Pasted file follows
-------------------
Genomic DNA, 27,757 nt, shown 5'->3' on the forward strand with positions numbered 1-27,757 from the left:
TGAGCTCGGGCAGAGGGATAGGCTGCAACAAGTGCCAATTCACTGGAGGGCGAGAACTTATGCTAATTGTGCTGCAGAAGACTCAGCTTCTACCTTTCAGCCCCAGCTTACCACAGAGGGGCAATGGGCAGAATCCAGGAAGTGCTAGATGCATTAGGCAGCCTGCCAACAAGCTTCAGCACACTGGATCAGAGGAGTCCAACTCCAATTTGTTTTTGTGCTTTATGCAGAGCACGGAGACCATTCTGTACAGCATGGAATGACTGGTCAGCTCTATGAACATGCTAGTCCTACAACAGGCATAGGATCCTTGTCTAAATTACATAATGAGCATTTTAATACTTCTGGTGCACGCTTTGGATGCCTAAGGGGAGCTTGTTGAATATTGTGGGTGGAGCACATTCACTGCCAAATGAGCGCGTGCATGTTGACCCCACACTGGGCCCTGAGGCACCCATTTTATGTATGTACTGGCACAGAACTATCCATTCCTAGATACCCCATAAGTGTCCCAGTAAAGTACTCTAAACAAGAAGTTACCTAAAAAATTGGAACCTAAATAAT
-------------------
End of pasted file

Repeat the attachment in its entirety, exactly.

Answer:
Genomic DNA, 27,757 nt, shown 5'->3' on the forward strand with positions numbered 1-27,757 from the left:
TGAGCTCGGGCAGAGGGATAGGCTGCAACAAGTGCCAATTCACTGGAGGGCGAGAACTTATGCTAATTGTGCTGCAGAAGACTCAGCTTCTACCTTTCAGCCCCAGCTTACCACAGAGGGGCAATGGGCAGAATCCAGGAAGTGCTAGATGCATTAGGCAGCCTGCCAACAAGCTTCAGCACACTGGATCAGAGGAGTCCAACTCCAATTTGTTTTTGTGCTTTATGCAGAGCACGGAGACCATTCTGTACAGCATGGAATGACTGGTCAGCTCTATGAACATGCTAGTCCTACAACAGGCATAGGATCCTTGTCTAAATTACATAATGAGCATTTTAATACTTCTGGTGCACGCTTTGGATGCCTAAGGGGAGCTTGTTGAATATTGTGGGTGGAGCACATTCACTGCCAAATGAGCGCGTGCATGTTGACCCCACACTGGGCCCTGAGGCACCCATTTTATGTATGTACTGGCACAGAACTATCCATTCCTAGATACCCCATAAGTGTCCCAGTAAAGTACTCTAAACAAGAAGTTACCTAAAAAATTGGAACCTAAATAAT